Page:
“There is no environment ‘out there’ separate from us. The environment is embedded in us. We are as much a part of our surroundings as the trees and birds and fish, the sky, water, and rocks.” ~ David Suzuki
I consider myself to be a modern Pagan Animist. I believe there is divine energy all around us; infusing everything we see and cannot see. Science is beginning to study, define, and acknowledge that what many pagans and spiritualists have felt for a long time (like in this article...or this one). Many followers of various pagan traditions and folk superstition utilize the natural energies we believe exist around us in our everyday lives. From the charge in the air foretelling a coming storm, to the bright sunny day putting some pep in your step; the energy of a crowd swaying your mood, to the soothing calm of nature meditation, it all coalesces into the ultimate pagan belief of magick.
Dating back to the Paleolithic Age, Animism encompasses the beliefs, that there exists no hard and fast distinction between the spiritual and physical (or material) world and that soul or spirit or sentience exists not only in humans but also in other animals, plants, rocks, geographic features such as mountains or rivers or other entities of the natural environment, including thunder, wind, and shadows. Animism could additionally attribute souls to abstract concepts such as words, true names or metaphors in mythology, giving a possible background to spell casting and the tradition of witches renaming themselves when coming into their practice.
Spiritual Practices that include Animism
- Indigenous tribes all over the globe (including but not limited to Native American spirituality)
- Most organized religions included forms of Animism in their early forms, even if the monotheistic religions cited the source of the spiritual energy to be their god
Many anthropologists believe Animism is the root of religion. Yes, you read that right, Animism is not a religion. Animism is the primal foundation of all religion. Some paths, like Buddhists, live by very strict guidelines to not negatively impact the spirits of the world around them, like being strict pacifists and vegan. Other spiritual paths, like many Native American and Pagan faiths, believe that death is a part of life and as long as proper respect and gratitude are given, things like hunting and battle are acceptable or even required (NORSE VIEWS OF BATTLE).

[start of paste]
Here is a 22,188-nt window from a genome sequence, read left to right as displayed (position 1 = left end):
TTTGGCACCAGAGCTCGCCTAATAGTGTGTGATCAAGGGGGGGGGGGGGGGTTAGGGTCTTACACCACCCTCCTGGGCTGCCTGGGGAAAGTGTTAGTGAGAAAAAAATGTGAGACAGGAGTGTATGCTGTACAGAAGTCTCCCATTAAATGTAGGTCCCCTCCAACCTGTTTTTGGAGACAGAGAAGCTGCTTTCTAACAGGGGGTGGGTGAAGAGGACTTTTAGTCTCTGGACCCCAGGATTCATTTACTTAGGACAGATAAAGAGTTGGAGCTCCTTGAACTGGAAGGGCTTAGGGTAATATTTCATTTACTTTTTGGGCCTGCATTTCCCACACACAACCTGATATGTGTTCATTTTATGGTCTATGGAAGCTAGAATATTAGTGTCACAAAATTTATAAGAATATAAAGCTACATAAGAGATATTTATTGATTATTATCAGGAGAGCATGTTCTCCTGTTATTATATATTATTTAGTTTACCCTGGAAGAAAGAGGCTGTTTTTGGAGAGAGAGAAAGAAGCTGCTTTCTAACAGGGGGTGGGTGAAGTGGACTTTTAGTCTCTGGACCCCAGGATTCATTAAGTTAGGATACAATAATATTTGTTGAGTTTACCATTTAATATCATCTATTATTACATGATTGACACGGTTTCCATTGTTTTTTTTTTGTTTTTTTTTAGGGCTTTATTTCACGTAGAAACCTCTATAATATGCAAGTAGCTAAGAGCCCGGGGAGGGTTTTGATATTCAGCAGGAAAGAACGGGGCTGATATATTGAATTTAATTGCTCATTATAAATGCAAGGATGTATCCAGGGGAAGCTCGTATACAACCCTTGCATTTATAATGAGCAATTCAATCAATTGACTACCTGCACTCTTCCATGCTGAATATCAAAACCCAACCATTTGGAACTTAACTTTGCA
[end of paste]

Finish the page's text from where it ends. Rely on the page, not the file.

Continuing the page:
I, personally, fall more in line with the latter group. I try to live as sustainable/eco-friendly life as possible. I believe in knowledge, self-sufficiency, and preparedness. But I will also walk through a mall and enjoy a steak dinner. What is important to me is that I acknowledge the universal divine that surrounds and infuses the world around me. I see the breathtaking beauty in a butterfly’s wing as much as the sight of the Milky Way in the sky. They hold equal magick for me.
Not all pagans are animists and not all animists are pagan. There is no true modern accepted definition of either animism or paganism. Technically, pagans are polytheistic, where animists don’t necessarily believe in any kind of ultimate divine. This is where the line becomes murky for me. I don’t know if I believe there is an ultimate divine force out there. I do believe in the power of the natural world around me. I will call upon defined gods and goddesses to aid my focus when working magick. Do I believe in the absolute presence of Athena? No, but using the long-accepted ties to strategy and wisdom that exist and are believed many others will give more energy and focus to my magick.
Do you include Animism in your practice? Tell me how!